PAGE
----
Muslim goons stalk Guilford football players as result of "anti Muslim bias claim hoax" incitement by CAIR and leftists
February 6, 2007
MIM: Note that the official Guilford College statement makes no mention that the men looking to attack the players were Middle Eastern in appearence and claimed to be Muslims.
College's Response to a Feb. 4 Incident in Bryan Hall
Guilford College Public Safety and the Greensboro Police Department responded to a brief incident in Bryan Hall on campus at midday Sunday, Feb. 4.
Based on the public safety report:• At about Noon, three individuals from off campus entered Bryan Hall and approached a suite that is the residence of several football players.
• According to students on the scene, the individuals from off-campus were looking for football players involved in the Jan. 20 incident in Bryan Hall.
• Guilford Public Safety and Greensboro Police were called, and the Guilford public safety officer on duty responded immediately.
• Guilford Public Safety spotted a car driven by the individuals from off campus in the parking lot beside Frank Family Science Center and followed the car off campus.
• Guilford Public Safety has a detailed description of the individuals from off campus and the car that they were driving.
• Greensboro Police arrived after the off-campus individuals had left and began their investigation.
It is important to note that the football players and other students involved in the Jan. 20 incident in Bryan Hall were not in the hall during today's (Feb. 4) incident. They were moved off campus following the Jan. 20 incident.
Within two hours of today's (Feb. 4) event, the Community Response Team, led by President Chabotar, took these actions:• Notified or attempted to notify parents of all students directly involved in the Jan. 20 incident.
• Reinforced heightened security for Bryan Hall.
• Heightened campus security generally and asked the Greensboro Police Department to add patrols of the campus area and Bryan Hall.
• Ordered the notification of the campus community of the incident via campus-wide e-mail.
While the college does not know what these outsiders intended to do on our campus, the college, as it has since Jan. 20, will continue to monitor who is on our campus and to safeguard the best interests of our campus family.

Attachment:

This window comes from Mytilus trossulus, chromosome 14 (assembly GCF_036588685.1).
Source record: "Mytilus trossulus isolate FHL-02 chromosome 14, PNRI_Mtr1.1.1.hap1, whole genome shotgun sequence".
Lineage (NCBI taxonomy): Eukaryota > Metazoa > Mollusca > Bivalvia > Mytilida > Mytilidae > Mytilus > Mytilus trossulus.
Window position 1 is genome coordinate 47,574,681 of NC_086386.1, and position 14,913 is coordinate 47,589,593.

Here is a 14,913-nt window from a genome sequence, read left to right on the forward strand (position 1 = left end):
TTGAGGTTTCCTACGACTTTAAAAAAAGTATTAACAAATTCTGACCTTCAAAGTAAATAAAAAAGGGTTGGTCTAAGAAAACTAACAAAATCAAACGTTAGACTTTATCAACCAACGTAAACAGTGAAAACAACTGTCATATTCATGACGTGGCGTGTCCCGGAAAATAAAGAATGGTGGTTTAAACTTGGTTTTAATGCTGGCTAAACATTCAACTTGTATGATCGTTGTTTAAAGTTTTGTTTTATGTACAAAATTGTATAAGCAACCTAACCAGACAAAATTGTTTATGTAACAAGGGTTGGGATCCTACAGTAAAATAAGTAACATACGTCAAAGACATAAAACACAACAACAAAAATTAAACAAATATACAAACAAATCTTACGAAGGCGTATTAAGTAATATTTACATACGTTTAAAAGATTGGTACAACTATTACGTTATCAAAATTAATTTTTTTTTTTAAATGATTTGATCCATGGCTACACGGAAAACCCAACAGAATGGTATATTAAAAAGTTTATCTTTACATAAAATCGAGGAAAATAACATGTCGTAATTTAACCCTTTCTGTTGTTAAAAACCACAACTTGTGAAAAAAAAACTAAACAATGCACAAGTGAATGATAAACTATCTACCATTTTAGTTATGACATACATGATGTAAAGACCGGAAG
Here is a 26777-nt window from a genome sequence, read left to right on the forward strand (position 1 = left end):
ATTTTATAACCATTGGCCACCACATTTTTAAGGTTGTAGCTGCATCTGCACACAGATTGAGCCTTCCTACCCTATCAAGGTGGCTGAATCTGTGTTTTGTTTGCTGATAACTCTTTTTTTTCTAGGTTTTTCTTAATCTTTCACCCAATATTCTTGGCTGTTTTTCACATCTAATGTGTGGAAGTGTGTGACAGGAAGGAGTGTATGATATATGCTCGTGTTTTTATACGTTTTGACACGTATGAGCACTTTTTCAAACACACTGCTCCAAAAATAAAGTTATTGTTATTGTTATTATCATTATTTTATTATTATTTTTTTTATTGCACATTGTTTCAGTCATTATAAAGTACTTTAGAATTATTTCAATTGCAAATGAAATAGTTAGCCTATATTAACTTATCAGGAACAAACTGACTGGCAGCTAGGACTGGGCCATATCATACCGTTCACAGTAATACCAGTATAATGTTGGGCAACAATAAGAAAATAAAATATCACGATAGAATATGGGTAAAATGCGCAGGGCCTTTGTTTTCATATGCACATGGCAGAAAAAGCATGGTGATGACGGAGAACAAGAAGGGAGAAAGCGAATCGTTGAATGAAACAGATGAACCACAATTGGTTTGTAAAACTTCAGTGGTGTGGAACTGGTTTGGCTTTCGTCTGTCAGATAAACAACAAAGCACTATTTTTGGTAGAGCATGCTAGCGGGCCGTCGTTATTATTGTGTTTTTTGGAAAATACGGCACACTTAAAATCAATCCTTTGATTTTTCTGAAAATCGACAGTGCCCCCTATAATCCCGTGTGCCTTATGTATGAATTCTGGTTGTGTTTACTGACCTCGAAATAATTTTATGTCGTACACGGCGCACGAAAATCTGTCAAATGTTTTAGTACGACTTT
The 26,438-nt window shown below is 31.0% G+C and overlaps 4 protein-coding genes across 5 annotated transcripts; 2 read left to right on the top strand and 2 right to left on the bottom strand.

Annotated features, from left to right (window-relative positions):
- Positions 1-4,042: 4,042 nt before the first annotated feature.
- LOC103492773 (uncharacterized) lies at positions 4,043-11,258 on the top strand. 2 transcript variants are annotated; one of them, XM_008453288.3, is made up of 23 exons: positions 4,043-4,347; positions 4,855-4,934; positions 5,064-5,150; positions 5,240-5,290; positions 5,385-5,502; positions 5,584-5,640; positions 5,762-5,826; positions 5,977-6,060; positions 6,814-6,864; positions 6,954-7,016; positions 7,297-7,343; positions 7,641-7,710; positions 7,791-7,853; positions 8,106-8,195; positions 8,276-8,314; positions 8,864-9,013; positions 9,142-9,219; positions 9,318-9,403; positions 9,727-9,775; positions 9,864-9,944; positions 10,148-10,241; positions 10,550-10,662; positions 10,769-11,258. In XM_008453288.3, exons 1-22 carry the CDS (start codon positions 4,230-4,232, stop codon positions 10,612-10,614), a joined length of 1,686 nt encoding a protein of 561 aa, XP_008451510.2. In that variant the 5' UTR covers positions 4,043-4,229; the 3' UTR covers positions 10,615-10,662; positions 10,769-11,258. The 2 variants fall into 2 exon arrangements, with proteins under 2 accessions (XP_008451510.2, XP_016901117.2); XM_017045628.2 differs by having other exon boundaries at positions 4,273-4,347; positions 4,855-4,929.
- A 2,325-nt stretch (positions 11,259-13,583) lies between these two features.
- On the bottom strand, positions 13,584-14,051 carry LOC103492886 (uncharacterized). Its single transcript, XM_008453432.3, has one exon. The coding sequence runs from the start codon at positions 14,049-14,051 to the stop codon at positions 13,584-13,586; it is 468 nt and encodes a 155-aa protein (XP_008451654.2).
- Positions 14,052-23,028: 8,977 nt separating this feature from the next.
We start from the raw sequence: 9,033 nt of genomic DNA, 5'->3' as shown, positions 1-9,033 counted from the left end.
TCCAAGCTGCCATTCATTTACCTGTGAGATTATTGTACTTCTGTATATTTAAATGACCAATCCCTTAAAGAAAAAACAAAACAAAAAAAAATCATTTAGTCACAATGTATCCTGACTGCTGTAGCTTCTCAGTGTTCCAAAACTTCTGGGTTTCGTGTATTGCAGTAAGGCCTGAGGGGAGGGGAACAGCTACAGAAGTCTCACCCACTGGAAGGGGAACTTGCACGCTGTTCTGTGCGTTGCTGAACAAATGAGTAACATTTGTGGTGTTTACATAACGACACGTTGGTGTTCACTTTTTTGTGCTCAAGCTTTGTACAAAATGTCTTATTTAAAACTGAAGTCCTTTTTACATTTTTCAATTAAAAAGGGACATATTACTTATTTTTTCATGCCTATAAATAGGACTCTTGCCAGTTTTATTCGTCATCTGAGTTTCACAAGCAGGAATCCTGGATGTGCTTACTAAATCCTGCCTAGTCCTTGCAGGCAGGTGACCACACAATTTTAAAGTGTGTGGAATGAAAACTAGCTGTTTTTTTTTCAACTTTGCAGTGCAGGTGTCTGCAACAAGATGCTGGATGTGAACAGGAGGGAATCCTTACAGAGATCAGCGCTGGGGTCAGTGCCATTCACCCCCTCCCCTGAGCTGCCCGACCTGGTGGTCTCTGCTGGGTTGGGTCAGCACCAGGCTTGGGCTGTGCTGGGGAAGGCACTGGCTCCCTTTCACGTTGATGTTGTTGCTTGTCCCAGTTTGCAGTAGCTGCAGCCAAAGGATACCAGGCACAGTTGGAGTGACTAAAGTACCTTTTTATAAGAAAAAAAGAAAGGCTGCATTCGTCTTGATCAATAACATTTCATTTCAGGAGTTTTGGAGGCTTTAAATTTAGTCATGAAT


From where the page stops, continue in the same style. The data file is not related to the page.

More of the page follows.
Feb. 4, 2007
------------------------Around 12:15 AM on January 20, 2007, a physical altercation involving Guilford students and one student from another college took place inside the Byran Hall courtyard. Three Palestinian students allege that they were taunted with insults by being called things such as "dirty," "terrorists," and "sand nigger". According to some reports, certain members of the Guilford College football team beat the Palestinians with "fists, feet, and brass knuckles". On January 21st, three members of the football team were charged with assault and ethnic intimidation. All are free on $2,000 bond; all individuals involved in the incident are allowed to continue classes but have been asked to relocate off campus. On January 25th, after a student demonstration, two additional football players were charged with assault.
Supporters of the accused football players complain that the response has been slanted against those now charged with the assault. Some eyewitness reports suggest that the Palestinian students actually provoked the incident; reporting that the physical confrontation began when one Palestinian struck a football player with his belt and that brass knuckles were not used. Those sympathetic to the athletes fear a rush to judgment much like in the Duke Lacrosse team assault case. Furthermore, according to a WGHP Fox 8 news report a parent of one of the accused students asserted that her son sustained a stab wound in the incident. The parent said that police and college officials have yet to allow the football players to give their account of the incident, and the local magistrate denied their request to press counter-charges.
The college is currently investigating the attack, and has issued a statement. On Thursday, 2007-01-25, Guilford College's President Kent Chabotar and Dean for Campus Life Aaron Fetrow granted an interview to the local Fox affiliate (video).
MIM: According to Pipeline News there has been no account of Faris Khader and Osama Sabbah's savage beating of a Jewish student at Guilford:http://www.pipelinenews.org/index.cfm?page=guilford2107.htm
Absent from the media coverage has been any account of the early morning altercation other than that being presented by the Ramallah students.